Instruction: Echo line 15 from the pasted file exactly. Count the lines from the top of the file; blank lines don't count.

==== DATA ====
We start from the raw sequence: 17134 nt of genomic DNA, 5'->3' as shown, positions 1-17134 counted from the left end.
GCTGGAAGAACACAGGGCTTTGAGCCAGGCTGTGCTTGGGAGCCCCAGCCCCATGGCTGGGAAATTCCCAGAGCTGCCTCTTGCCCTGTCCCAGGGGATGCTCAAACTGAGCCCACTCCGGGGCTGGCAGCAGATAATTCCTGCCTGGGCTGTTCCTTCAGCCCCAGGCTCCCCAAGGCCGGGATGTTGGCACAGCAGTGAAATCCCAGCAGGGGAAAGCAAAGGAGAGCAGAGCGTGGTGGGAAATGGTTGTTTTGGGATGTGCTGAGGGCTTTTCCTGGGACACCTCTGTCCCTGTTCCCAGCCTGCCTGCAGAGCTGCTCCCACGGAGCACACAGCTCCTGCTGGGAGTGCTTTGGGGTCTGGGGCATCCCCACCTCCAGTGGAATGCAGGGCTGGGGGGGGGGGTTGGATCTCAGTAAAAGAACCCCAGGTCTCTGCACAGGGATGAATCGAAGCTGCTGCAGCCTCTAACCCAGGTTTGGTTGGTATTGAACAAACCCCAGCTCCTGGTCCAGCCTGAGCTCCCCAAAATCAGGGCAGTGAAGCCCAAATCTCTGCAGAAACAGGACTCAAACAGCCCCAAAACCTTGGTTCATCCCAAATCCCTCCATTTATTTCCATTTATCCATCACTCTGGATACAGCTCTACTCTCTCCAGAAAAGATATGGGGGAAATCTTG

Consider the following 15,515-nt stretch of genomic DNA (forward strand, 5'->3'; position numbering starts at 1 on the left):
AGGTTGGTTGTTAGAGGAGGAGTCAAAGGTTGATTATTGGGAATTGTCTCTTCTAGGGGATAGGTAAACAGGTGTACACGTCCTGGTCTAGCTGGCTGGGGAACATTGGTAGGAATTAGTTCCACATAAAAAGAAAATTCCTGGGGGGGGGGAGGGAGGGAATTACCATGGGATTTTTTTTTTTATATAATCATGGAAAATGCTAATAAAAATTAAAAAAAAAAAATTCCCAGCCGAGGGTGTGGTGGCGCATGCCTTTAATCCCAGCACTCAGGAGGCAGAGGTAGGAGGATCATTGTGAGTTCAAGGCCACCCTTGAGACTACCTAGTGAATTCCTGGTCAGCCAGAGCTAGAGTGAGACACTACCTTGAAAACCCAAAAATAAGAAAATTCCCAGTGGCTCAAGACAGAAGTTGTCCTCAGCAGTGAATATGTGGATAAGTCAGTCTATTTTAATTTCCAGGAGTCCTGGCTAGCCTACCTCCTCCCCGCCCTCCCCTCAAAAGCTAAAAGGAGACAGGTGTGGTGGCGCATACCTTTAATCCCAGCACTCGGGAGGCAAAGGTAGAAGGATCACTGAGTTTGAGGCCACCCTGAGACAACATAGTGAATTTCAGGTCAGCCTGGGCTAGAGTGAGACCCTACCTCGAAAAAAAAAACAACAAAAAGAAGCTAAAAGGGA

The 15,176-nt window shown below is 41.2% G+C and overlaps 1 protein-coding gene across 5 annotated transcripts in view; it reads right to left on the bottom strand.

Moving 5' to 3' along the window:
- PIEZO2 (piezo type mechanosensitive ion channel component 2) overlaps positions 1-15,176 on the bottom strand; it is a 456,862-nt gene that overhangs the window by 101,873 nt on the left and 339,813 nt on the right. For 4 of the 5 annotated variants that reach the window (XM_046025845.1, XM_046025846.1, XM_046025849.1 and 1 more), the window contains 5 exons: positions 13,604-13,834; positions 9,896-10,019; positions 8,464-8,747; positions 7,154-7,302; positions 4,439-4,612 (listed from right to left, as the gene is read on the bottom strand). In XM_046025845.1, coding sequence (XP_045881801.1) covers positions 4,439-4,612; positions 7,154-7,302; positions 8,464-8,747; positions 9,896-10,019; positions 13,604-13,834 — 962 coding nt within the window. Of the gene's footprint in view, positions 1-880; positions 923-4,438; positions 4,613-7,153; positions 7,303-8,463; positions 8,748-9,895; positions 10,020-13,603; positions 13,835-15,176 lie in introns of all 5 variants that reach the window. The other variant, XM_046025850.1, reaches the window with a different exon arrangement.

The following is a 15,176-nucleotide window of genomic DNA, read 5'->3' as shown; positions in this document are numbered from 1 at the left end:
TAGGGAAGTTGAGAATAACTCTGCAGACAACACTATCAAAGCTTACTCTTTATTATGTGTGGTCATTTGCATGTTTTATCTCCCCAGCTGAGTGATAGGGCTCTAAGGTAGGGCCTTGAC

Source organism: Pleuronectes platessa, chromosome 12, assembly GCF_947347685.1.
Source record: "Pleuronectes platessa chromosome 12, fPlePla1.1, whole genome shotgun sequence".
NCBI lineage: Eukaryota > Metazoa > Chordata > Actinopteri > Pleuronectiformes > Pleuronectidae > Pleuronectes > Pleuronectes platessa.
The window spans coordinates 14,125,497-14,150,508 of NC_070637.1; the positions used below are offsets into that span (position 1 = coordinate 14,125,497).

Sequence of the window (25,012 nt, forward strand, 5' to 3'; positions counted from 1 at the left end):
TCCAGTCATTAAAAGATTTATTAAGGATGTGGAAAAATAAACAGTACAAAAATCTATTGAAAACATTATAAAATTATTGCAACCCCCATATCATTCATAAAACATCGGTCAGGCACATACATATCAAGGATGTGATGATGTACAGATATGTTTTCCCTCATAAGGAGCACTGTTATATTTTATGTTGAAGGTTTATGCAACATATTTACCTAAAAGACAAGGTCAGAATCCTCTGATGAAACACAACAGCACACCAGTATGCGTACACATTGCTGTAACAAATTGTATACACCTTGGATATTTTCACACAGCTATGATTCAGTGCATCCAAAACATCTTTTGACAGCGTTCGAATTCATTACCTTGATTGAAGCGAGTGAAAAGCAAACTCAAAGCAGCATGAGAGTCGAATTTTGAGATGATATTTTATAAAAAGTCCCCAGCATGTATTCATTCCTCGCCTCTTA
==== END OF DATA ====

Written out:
TCCAGTCATTAAAAGATTTATTAAGGATGTGGAAAAATAAACAGTACAAAAATCTATTGAAAACATTATAAAATTATTGCAACCCCCATATCATTCATAAAACATCGGTCAGGCACATACATATCAAGGATGTGATGATGTACAGATATGTTTTCCCTCATAAGGAGCACTGTTATATTTTATGTTGAAGGTTTATGCAACATATTTACCTAAAAGACAAGGTCAGAATCCTCTGATGAAACACAACAGCACACCAGTATGCGTACACATTGCTGTAACAAATTGTATACACCTTGGATATTTTCACACAGCTATGATTCAGTGCATCCAAAACATCTTTTGACAGCGTTCGAATTCATTACCTTGATTGAAGCGAGTGAAAAGCAAACTCAAAGCAGCATGAGAGTCGAATTTTGAGATGATATTTTATAAAAAGTCCCCAGCATGTATTCATTCCTCGCCTCTTA